If this is just an administrative subpoena, then why the secrecy? The admonition against referring to Hemisphere in ANY official document appears to be an invitation to conceal information from supervisors, defense lawyers, Congressional investigators, and even the courts. If, as the DOJ asserted, this is nothing more than a routine subpoena program, then why not have the scope and extent of the program aired in the public, albeit without disclosing the times and targets of its use? If there is no expectation of privacy in these records, why not tell the consuming public about the program designed to protect them?
The law permits telephone companies to be reimbursed for their reasonable expenses associated with complying with subpoenas. Many statutes, like the wiretap law 18 USC 2511, the Communications Assistance to Law Enforcement Act (CALEA) and others have express provisions for such reimbursement, and it has recently been revealed that billions of dollars have been paid by the NSA and CIA to the phone companies for their participation in the wiretap and surveillance programs known generically as PRISM.
These payments typically cover the costs of technology and manpower associated with the production of documents and records. However, there is no provision in the law specifically authorizing reimbursement of expenses associated with production of records requested (demanded?) by administrative subpoena. As a general rule, particularly for government subpoenas, the party receiving the subpoena bears the cost of production. If a hotel chain gets a subpoena for the production of a hotel bill, they have to produce that record as a cost of doing business, or they can go to court and quash the subpoena as being unduly burdensome and oppressive. In that case, a court could order the party seeking production (the government) to pay for the costs of production.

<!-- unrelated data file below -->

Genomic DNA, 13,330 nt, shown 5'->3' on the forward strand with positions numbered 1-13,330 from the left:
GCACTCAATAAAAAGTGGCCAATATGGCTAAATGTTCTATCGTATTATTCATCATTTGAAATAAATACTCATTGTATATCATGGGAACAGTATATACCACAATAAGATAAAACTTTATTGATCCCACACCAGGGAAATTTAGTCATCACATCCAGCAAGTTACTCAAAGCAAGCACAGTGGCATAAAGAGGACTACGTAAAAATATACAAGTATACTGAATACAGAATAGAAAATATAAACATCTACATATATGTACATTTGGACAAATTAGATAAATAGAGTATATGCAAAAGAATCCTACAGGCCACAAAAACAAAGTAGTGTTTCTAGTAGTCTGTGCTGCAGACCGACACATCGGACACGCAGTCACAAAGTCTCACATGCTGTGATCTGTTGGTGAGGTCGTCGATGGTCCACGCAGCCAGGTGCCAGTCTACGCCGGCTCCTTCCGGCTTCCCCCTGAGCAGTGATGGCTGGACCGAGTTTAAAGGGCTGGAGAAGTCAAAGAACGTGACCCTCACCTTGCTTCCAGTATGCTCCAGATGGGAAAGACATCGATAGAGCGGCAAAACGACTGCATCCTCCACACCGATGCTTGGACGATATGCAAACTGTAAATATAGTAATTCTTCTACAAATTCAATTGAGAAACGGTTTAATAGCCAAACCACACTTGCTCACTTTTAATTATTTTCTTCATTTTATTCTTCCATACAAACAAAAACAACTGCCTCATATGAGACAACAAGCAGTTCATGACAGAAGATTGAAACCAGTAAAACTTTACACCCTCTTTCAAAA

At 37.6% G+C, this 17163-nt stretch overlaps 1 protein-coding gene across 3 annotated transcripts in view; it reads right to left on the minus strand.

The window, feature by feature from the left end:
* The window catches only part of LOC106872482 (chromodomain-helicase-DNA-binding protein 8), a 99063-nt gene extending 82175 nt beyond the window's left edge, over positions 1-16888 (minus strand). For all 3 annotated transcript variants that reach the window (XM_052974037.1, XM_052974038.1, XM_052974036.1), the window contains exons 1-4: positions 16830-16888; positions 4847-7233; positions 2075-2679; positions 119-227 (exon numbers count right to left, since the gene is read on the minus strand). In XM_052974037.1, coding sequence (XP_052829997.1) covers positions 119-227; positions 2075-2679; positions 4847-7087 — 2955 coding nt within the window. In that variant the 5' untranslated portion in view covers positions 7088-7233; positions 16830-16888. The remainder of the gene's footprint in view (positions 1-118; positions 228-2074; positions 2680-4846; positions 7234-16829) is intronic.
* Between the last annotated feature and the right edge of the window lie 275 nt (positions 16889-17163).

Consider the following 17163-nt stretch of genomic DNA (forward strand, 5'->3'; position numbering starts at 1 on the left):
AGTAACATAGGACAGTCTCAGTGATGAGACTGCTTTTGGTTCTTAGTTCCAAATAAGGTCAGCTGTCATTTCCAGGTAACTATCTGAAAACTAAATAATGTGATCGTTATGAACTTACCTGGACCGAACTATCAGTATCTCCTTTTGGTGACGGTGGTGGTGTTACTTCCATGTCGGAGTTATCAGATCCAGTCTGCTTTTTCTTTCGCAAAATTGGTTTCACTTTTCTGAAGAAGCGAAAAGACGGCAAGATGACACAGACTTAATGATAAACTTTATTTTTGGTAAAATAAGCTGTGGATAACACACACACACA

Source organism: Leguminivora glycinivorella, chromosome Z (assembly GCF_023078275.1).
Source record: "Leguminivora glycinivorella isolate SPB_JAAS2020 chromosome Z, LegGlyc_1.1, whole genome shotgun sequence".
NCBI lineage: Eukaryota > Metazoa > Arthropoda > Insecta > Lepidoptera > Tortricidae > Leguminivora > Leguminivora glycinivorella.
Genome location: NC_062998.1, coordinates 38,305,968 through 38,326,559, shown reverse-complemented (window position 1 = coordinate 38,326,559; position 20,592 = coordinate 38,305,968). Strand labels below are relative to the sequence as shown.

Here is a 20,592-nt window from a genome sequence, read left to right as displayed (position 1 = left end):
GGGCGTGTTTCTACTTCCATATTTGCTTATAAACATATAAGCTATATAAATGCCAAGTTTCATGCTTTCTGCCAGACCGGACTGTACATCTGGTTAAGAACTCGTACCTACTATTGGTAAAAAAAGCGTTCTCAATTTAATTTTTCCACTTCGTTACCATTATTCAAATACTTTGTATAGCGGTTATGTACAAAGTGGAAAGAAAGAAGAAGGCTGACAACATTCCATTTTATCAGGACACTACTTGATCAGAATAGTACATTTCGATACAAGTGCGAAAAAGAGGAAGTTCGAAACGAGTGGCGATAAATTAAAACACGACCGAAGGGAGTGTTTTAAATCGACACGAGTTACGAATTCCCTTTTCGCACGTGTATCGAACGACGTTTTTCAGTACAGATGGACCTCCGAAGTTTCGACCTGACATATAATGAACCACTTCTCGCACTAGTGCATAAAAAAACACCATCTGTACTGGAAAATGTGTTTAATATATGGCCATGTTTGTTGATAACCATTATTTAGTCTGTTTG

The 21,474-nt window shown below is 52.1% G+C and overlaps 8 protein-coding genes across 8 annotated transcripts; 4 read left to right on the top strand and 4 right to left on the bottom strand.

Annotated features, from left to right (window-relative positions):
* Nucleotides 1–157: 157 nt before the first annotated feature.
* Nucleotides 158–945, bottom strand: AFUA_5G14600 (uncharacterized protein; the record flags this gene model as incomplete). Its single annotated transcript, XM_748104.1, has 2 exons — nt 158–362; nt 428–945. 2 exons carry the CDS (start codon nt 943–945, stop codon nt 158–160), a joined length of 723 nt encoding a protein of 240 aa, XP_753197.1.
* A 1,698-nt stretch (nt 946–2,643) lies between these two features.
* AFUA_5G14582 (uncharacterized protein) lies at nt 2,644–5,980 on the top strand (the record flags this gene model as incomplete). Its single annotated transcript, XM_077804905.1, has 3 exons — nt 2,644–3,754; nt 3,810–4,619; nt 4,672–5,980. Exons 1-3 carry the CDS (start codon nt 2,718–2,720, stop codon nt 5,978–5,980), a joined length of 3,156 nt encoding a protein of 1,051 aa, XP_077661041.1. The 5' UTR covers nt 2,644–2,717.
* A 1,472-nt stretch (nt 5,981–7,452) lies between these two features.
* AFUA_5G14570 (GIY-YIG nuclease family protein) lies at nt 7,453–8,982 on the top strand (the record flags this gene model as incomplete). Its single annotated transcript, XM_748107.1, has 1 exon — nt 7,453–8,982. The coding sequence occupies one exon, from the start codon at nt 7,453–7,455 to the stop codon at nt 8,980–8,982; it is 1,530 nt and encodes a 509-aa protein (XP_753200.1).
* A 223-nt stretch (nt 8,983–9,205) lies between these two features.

But in this case, AT&T appears to have employees whose sole job it is to comply with DEA administrative subpoenas in less than 15 minutes. If their salary is paid by the DEA, then who do they really work for? Do they really have an incentive to reduce or increase the number and scope of these subpoenas?